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Genetic Algorithm Module Design

The preceding two sections mentioned that most of the work is done in custom genetic operators. The evolutionary procedure itself is relatively simple, too. This predicament is quite common, so the need for a genetic algorithm code is often as a set of helper functions. Common idioms and patterns for evolutionary algorithms are easily created as standalone functions.

Having the genetic algorithm as a separate module is very debatable in this case, and in fact, we may not use it at all. However, creating a robust genetic algorithm module will give us the luxury of the choice. The component will come in handy in other situations where more robust solutions are required. Ideally, we want a module that brings together the common evolutionary patterns and genetic operators, one that also allows configurability and customizability.

Role of the Genetic Algorithm

It's important to realize that the genetic algorithm is nothing more than an optimization strategy in most cases. This implies that the functionality of the evolved object does not change in any way; only a different quality of service is provided.

Many genetic algorithm libraries focus on the evolutionary loop and provide various hooks for evaluating custom objects defined by the user. This approach is appropriate when there is one simple component being optimized as a precomputation. For complex systems with multiple components, or animats that evolve throughout their lifetime, however, the genetic algorithm needs to take a supporting role—leaving the center stage to the components providing the functionality.


The external interface (exported) of the genetic algorithm consists of a unique entry point, used to report the fitness of the candidate currently being evaluated. This could easily be handled by message passing if this proves more convenient:

void ReportFitness( const float f );

The internal interface (imported) lies between the genetic algorithm and the component being evolved (for instance, rule-based system). This interface is called evolvable, exported by all components that can be optimized by an evolutionary algorithm.

The main principle to implement a truly flexible genetic algorithm module is to let the evolved component perform all the genetic operations. This avoids the major overhead (in coding and execution time) of converting each of the phenotypes to genotypes and back. This is sometimes known as evolutionary data structures, although I prefer the term phenotype-specific operators. The main idea is that it is unnecessary—and inconvenient—to convert between representations. The genetic operators often need to be customized anyway. When standard data structures and genetic operators are used, common helper functions can be reused.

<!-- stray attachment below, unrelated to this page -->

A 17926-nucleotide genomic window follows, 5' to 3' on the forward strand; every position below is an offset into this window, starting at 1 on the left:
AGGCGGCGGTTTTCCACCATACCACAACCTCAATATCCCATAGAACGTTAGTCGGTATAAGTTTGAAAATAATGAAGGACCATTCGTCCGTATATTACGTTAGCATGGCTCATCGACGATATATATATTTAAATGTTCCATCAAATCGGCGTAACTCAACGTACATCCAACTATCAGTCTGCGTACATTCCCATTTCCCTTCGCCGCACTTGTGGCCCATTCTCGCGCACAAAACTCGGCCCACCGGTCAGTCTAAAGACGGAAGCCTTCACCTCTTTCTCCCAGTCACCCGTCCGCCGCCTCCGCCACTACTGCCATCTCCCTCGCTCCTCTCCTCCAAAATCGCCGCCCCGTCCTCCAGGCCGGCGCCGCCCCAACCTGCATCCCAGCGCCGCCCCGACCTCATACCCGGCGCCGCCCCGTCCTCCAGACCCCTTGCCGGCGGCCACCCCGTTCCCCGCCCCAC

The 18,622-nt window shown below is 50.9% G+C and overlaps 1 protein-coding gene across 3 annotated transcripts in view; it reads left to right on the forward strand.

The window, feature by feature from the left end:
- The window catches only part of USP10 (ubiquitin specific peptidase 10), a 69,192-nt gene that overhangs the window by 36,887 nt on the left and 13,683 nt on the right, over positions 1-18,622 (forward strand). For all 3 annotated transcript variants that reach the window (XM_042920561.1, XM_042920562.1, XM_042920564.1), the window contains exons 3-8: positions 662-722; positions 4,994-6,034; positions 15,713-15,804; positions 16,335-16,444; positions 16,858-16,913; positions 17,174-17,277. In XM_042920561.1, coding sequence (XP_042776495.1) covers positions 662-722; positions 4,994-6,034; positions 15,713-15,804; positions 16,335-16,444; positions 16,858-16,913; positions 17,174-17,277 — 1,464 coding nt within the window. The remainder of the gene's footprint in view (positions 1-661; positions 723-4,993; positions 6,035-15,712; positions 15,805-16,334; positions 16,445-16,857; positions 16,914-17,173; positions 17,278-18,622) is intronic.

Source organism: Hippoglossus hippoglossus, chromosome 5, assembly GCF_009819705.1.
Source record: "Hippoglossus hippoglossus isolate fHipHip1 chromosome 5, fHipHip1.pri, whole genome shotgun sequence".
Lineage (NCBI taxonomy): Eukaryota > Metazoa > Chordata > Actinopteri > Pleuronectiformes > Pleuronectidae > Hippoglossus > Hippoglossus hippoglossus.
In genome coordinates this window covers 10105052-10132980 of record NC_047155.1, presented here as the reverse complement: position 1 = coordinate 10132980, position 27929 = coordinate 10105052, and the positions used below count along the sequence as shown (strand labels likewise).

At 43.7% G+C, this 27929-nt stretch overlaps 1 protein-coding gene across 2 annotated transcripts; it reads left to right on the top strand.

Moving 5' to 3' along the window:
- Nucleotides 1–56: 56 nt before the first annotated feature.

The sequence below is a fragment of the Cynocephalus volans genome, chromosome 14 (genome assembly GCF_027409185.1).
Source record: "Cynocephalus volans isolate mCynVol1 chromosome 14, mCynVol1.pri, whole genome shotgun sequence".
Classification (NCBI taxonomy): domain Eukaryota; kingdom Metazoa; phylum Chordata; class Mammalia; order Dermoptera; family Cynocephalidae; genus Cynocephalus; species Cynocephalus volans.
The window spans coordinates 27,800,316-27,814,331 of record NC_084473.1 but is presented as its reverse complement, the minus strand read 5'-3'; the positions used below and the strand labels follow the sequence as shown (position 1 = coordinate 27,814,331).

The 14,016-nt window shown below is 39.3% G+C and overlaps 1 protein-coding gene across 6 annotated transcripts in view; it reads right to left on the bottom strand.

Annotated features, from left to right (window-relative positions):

The phenotype-specific operators are exposed by the evolvable interface. There are also functions available to initialize the population and control the evaluation:

void Crossover( const Individual& a, const Individual& b, Individual& c );
void Mutate( const Individual& a, const Individual& b, Individual& c );
void Randomize( Individual& a );
void Allocate( vector<Individual*>& population );
void Deallocate( vector<Individual*>& population );
void Evaluate( const Individual& a );

The genetic algorithm is thereby completely independent from the implementation details of the client component. The Individual is an empty base class defined with a pure virtual copy operator (so that the genetic algorithms can perform assignments without knowing the details of the data structure).

To use the genetic algorithms module to evolve our sequences of actions, we need to implement each of these functions. Most of this functionality will need to be implemented anyway, so it's mainly a matter of preference whether it's modular or not.

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